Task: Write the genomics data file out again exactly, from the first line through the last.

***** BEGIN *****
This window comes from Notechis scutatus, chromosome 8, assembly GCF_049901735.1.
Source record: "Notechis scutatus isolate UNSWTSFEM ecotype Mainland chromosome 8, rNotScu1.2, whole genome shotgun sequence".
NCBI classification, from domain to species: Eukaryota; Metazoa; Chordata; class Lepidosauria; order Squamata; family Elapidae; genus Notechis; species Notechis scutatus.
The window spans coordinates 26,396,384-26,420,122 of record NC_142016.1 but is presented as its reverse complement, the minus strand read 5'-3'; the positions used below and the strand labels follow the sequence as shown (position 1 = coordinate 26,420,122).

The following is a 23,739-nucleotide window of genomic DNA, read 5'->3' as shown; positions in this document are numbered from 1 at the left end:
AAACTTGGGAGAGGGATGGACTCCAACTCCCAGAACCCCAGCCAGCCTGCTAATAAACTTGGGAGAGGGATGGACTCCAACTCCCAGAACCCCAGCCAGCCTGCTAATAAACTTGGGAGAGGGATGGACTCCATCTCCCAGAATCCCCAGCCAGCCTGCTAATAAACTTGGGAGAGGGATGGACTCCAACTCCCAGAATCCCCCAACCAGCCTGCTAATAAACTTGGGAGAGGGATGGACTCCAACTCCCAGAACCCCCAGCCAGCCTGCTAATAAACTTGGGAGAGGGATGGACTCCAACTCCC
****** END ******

This window comes from Notechis scutatus, chromosome 8, assembly GCF_049901735.1.
Source record: "Notechis scutatus isolate UNSWTSFEM ecotype Mainland chromosome 8, rNotScu1.2, whole genome shotgun sequence".
NCBI classification, from domain to species: Eukaryota; Metazoa; Chordata; class Lepidosauria; order Squamata; family Elapidae; genus Notechis; species Notechis scutatus.
The window spans coordinates 26,396,384-26,420,122 of record NC_142016.1 but is presented as its reverse complement, the minus strand read 5'-3'; the positions used below and the strand labels follow the sequence as shown (position 1 = coordinate 26,420,122).

The following is a 23,739-nucleotide window of genomic DNA, read 5'->3' as shown; positions in this document are numbered from 1 at the left end:
AAACTTGGGAGAGGGATGGACTCCAACTCCCAGAACCCCAGCCAGCCTGCTAATAAACTTGGGAGAGGGATGGACTCCAACTCCCAGAACCCCAGCCAGCCTGCTAATAAACTTGGGAGAGGGATGGACTCCATCTCCCAGAATCCCCAGCCAGCCTGCTAATAAACTTGGGAGAGGGATGGACTCCAACTCCCAGAATCCCCCAACCAGCCTGCTAATAAACTTGGGAGAGGGATGGACTCCAACTCCCAGAACCCCCAGCCAGCCTGCTAATAAACTTGGGAGAGGGATGGACTCCAACTCCC